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No. of Recommendations: 4
Unilever (UL & UN) recently popped up on one of the value screens that I follow, and I was a bit surprised that this brand name giant might be selling for a discount price. Then this morning I spotted several news items concerning Unilever, and they didn't sound very promising. They all revolved around a news release by Unilever that revises their earning guidance down from double digit to single digit growth for the year. The cause for the slow down was blamed on poor weather in Northern Europe this summer and weaker consumer confidence in Western Europe. Mr. Market was not happy at all with that announcement and sent share prices down over six percent this morning. Could this possibly be our first fat pitch to come over our plate? Let's take a closer look.

Business Basics
My first stop was over to Unilever's investor relations center to learn a little more about this large European consumer products conglomerate. I was a bit amazed at the number of high quality brand names in Unilever's stable of products. Here are a few of their many (400 plus) high quality brands:

Country Crock
Ben & Jerry's
Birds Eye
Close Up
Calvin Klein fragrances
Many of these strong brands dominate their product sector and command premium prices. Unilever's global brands provide the company a major competitive advantage against new entrants in the market.

The company appears to be free of any major legal problems.

Unilever does have substantial pension obligations. They are accounted for using reasonable assumptions. There is also the accounting of stock options, which thankfully have been expensed and are fully included in the financial statements. This is a good indicator that the company practices good conservative accounting.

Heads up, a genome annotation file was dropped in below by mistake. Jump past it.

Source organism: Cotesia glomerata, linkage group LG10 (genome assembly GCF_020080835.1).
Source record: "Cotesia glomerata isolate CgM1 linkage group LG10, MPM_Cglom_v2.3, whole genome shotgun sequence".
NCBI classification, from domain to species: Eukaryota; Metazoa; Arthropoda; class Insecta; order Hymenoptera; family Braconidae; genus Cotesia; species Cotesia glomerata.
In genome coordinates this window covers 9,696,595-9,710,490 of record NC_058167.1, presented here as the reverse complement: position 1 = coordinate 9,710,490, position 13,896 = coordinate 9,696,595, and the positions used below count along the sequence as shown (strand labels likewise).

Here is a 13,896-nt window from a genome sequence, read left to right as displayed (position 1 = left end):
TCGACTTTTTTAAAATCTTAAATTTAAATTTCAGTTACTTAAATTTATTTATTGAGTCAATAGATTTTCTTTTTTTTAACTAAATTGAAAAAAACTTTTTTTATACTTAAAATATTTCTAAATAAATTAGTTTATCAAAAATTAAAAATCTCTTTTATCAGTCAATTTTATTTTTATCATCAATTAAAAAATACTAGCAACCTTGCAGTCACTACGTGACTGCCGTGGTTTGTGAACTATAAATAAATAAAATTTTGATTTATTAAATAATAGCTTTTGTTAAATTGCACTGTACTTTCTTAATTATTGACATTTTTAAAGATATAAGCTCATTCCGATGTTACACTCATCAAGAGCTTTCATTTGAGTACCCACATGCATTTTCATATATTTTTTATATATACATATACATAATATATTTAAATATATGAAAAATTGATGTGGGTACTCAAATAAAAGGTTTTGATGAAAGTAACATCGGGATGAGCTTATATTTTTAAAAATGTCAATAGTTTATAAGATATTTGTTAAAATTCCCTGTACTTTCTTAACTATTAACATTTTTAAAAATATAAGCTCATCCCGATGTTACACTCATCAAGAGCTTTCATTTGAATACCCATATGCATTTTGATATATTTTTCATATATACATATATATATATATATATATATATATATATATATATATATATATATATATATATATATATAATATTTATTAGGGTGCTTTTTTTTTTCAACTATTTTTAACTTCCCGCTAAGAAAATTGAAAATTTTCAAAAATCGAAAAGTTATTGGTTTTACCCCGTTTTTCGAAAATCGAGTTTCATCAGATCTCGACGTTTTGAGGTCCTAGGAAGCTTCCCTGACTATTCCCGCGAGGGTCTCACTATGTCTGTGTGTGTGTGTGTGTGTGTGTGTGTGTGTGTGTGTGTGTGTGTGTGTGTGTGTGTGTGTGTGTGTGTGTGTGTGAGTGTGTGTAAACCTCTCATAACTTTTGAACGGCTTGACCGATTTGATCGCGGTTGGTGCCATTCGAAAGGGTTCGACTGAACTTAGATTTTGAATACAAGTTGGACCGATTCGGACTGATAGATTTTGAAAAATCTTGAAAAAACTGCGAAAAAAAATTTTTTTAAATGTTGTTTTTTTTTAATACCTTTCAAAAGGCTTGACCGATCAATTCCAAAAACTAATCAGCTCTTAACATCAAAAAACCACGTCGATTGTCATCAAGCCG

Return on invested capital has improved from 2002, where it was 9.8%, and in 2003 was 12.5%.

There is still quite a bit more to write about, but I'm out of time. I'll continue the discussion later today. However, I plan on buying this stock this morning while the price is still a bargain.

In addition to having a wide moat, we need to buy stocks at the right price to ensure a wide margin of safety. Today I'd like to share my estimate of Unilever PLC's (UL) intrinsic value and compare it to the current price of the stock.

To determine intrinsic value, I often like to know how much cash the company is generating for me. Unilever reports what they call "ungeared free cash flow", and I give them points for using this metric as a target to maximize their value. The ungeared cash flow is equal to the cash flow from operating activities less capital expenditures, less taxation on profit, and taxation on interest and financing income from pensions and similar obligations. Basically this is free cash flow free of tax benefits.

In 2003, Unilever generated €3,939 million in ungeared free cash flow. I estimate that the company will safely grow 3% to 5% in the long term. Assuming a 4% growth rate and using a 10% discount rate, the present value of free cash flows is €65.7 billion. Adjusting for cash and long term debt, the total value to shareholders is €59 billion.

Since Unilever has two classes of shares (PLC and NV), the intrinsic value for PLC shares must be calculated by dividing total value by 6459.4 million combined PLC shares as stated in the Unilever FAQ. Each PLC share is equal to 4 UL ADR shares and the Euro currency needs to be converted to US dollars (1€ = 1.2US$). After crunching these numbers, I get $44 per share as the intrinsic value of UL stock. Using a 25% margin of safety, I am comfortable buying UL at $33 a share.

I actually purchased UL on Tuesday at $33.58 per share. I welcome your feedback.

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